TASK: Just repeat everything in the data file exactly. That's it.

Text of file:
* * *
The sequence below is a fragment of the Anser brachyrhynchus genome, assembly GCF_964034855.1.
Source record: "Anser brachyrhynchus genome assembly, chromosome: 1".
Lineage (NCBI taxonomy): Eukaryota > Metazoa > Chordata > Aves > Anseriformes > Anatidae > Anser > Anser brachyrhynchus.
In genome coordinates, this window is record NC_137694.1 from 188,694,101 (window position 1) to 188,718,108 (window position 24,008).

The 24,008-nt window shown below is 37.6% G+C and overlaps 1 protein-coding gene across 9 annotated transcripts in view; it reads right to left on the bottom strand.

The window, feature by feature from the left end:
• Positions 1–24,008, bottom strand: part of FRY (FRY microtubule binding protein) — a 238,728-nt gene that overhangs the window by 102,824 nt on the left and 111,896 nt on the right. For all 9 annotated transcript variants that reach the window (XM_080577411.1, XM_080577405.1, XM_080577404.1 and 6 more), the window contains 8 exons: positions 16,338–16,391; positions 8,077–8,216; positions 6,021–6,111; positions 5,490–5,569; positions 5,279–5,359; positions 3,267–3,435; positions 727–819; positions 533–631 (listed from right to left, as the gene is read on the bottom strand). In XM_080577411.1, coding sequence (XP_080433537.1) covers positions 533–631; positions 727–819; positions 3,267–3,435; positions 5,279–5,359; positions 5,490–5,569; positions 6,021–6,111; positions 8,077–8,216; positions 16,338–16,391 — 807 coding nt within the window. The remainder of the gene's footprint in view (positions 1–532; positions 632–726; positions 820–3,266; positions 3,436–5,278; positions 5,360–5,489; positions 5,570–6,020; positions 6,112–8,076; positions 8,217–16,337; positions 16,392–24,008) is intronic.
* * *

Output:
The sequence below is a fragment of the Anser brachyrhynchus genome, assembly GCF_964034855.1.
Source record: "Anser brachyrhynchus genome assembly, chromosome: 1".
Lineage (NCBI taxonomy): Eukaryota > Metazoa > Chordata > Aves > Anseriformes > Anatidae > Anser > Anser brachyrhynchus.
In genome coordinates, this window is record NC_137694.1 from 188,694,101 (window position 1) to 188,718,108 (window position 24,008).

The 24,008-nt window shown below is 37.6% G+C and overlaps 1 protein-coding gene across 9 annotated transcripts in view; it reads right to left on the bottom strand.

The window, feature by feature from the left end:
• Positions 1–24,008, bottom strand: part of FRY (FRY microtubule binding protein) — a 238,728-nt gene that overhangs the window by 102,824 nt on the left and 111,896 nt on the right. For all 9 annotated transcript variants that reach the window (XM_080577411.1, XM_080577405.1, XM_080577404.1 and 6 more), the window contains 8 exons: positions 16,338–16,391; positions 8,077–8,216; positions 6,021–6,111; positions 5,490–5,569; positions 5,279–5,359; positions 3,267–3,435; positions 727–819; positions 533–631 (listed from right to left, as the gene is read on the bottom strand). In XM_080577411.1, coding sequence (XP_080433537.1) covers positions 533–631; positions 727–819; positions 3,267–3,435; positions 5,279–5,359; positions 5,490–5,569; positions 6,021–6,111; positions 8,077–8,216; positions 16,338–16,391 — 807 coding nt within the window. The remainder of the gene's footprint in view (positions 1–532; positions 632–726; positions 820–3,266; positions 3,436–5,278; positions 5,360–5,489; positions 5,570–6,020; positions 6,112–8,076; positions 8,217–16,337; positions 16,392–24,008) is intronic.